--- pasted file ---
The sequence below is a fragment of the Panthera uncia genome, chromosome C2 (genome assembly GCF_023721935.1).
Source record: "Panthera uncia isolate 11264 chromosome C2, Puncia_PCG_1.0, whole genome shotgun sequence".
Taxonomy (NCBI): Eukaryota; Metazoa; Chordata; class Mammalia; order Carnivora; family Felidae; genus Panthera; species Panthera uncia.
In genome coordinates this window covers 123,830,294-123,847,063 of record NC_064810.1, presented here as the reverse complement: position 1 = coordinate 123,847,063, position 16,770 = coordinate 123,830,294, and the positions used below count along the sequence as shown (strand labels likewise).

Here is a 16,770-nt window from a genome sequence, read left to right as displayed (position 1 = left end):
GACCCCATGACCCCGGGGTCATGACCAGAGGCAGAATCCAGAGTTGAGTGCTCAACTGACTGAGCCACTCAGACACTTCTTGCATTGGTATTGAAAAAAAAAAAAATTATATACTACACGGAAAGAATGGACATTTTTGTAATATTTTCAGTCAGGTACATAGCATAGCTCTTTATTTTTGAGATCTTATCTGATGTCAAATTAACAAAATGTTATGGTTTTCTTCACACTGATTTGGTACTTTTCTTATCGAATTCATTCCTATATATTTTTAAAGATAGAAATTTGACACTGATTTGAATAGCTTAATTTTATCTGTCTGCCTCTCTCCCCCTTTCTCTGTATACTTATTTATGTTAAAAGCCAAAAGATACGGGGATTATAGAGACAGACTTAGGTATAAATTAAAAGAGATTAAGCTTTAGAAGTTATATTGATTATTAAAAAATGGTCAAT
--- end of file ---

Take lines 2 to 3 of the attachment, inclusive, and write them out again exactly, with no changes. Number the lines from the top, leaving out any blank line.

Source record: "Panthera uncia isolate 11264 chromosome C2, Puncia_PCG_1.0, whole genome shotgun sequence".
Taxonomy (NCBI): Eukaryota; Metazoa; Chordata; class Mammalia; order Carnivora; family Felidae; genus Panthera; species Panthera uncia.